Thank you, Gregory, and welcome to the forums.
Fot those of you who are interested, my piece in Nature can be read here (subscription only, alas):
http://www.nature.com/nature/journal/v4 ... 9269a.html
Your concerns about genre have, as you suspected, touched on a slippery and shifting point that we have been struggling with intensely here at Editorial, mostly because of a number of very intelligent and insightful blog criticisms on various science fiction forums. We in no way want to imply that great scientist characters don't pop up all the time in science fiction (a genre on which I was weaned and addicted from age five) - this is why we have created the 'crossover' section in the List and, as you can tell, have a long way to go in filling it; there must be hundreds of examples, and even now the nominations are pouring in.
The issue at hand is the unreal setting in which these scientists act. In some ways it shouldn't matter, but to many, it does. Science fiction is a joy to me and millions of others, but it does not appeal to everyone. I have friends I've literally begged to read one of my favorite science fiction books, such as 'To Say Nothing Of The Dog', but they flat-out refuse: 'Sorry, I can't read science fiction. Time travel? No thanks.' Science fiction can rarely aspire to prizes like the Booker, Pulitzer, Nobel, Orange, Whitbread, but has to have its own - Hugos and Nebulas; its titles are not as often featured as serious literary pieces for discussion and debate in forums like TLS, LRB or NYRB; its specimens are relegated to special sections in the backs of bookshops, not routinely displayed with fanfare on tables in the front. This does not mean the books are not worthy; only that the genre is associated with something that makes these things not happen. I don't know what it is, but I suspect it is the reason why Iain Banks has created an entirely different persona (and drops his initial) when he writes quote-unquote 'serious literature'. I'd like to ask him someday whose idea this was, his own or his PR people. It was a stroke of marketing genius in my opinion.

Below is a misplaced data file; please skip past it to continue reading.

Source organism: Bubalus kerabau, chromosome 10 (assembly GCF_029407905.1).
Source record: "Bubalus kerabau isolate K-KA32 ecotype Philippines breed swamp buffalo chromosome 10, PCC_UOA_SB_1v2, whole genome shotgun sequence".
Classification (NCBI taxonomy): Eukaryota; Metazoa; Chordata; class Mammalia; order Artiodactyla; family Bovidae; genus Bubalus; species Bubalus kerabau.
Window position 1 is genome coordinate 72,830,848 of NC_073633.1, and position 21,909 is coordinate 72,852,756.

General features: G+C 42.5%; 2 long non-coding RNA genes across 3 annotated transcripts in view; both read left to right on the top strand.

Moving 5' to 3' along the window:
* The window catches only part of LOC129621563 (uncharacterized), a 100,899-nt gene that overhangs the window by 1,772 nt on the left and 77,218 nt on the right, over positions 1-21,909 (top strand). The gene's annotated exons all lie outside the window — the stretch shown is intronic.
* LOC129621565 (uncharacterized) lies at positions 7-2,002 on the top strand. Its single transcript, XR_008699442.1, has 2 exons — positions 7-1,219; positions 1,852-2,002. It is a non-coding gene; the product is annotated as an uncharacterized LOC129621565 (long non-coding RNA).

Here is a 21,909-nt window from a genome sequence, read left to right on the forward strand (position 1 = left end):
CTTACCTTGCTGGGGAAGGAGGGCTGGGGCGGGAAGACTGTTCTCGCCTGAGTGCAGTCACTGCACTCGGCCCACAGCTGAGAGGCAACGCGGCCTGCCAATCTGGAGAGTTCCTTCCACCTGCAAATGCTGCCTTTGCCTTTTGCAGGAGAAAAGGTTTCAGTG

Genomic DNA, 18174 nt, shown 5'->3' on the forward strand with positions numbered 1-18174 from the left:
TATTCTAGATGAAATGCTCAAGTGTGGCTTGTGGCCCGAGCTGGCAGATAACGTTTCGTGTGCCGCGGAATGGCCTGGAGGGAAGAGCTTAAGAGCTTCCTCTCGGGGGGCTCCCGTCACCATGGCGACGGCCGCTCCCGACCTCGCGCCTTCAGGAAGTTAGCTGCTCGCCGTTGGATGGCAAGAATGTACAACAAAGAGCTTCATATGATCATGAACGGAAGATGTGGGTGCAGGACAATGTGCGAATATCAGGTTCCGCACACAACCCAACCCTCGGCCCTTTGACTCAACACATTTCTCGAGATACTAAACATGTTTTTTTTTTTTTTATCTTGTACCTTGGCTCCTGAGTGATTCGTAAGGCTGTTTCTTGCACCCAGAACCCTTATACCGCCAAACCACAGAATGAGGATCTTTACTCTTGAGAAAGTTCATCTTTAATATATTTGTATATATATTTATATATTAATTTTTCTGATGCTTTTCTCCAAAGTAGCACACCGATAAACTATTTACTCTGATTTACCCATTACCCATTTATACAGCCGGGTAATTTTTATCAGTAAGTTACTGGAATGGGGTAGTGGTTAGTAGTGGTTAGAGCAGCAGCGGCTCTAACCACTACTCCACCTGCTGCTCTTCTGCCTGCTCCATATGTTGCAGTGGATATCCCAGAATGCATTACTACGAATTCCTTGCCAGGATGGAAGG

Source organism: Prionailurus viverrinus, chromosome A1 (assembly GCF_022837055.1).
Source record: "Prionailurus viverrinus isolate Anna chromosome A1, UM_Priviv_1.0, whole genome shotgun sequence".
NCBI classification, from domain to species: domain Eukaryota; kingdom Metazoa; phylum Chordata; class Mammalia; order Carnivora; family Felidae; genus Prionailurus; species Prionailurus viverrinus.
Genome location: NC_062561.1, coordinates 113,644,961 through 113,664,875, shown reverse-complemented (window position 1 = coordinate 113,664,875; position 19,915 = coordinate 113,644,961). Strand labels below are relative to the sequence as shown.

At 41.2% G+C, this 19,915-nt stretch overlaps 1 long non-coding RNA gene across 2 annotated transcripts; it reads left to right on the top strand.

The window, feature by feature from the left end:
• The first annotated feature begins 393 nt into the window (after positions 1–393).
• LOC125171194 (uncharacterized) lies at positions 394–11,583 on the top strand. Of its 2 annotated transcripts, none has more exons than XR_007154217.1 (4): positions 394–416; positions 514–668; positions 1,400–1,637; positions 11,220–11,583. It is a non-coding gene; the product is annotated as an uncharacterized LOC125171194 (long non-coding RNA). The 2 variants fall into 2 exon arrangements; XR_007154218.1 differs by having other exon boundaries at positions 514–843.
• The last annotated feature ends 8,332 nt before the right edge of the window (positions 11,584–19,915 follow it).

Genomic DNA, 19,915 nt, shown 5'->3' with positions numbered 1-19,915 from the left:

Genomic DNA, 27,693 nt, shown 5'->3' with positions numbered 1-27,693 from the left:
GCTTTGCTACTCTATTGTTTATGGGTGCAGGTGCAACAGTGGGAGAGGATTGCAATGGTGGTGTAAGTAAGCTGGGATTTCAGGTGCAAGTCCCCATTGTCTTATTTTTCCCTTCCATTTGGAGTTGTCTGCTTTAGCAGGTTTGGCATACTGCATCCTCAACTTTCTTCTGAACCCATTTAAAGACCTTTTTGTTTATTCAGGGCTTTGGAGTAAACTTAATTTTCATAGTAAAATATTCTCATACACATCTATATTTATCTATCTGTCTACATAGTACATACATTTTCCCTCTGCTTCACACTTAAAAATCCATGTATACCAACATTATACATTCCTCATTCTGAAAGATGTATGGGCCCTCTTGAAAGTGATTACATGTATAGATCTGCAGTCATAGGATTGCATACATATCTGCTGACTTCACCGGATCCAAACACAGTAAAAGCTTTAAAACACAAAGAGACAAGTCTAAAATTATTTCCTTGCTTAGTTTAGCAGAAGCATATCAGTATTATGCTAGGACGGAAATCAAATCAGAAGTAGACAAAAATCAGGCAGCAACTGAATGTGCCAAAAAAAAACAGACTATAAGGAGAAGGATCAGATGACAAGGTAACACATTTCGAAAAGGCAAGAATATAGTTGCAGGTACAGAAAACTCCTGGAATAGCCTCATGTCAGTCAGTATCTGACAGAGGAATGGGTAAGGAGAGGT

Lab Lit is in many ways is nothing like science fiction; it doesn't have to be quote-unquote 'serious literature', but it does feature scientists doing normal things in a normal world, just as thousands of other books feature doctors mucking around in hospitals, office workers mucking around in offices, teachers mucking around in schools, detectives mucking around in police stations. Most people would not say, in picking up a book like 'White Noise' by Don Delillo: 'Sorry, I can't read books about a literature professor in a university. Undergraduates? No thanks.' But somehow, the word 'science' or 'scientist', seen on a back cover, seems to trigger an aversion in the human psyche - of course it is probably partly the science itself, but it could also be ambiguity - 'Isn't this science fiction? I don't like science fiction. Better put it down.' I am deeply interested in this. Of course it is all speculation, but I suspect that distinguishing Lab lit from science fiction could eliminate some variables and help us to focus on other ways to raise these books into the awareness of the public. Science fiction is way ahead of Lab lit in terms of sales and popularity. I advocate learning from successes and failures in SF marketing: the importance of banding together, but also the importance of trying also the cleave to the mainstream. Perhaps this is an impossible task.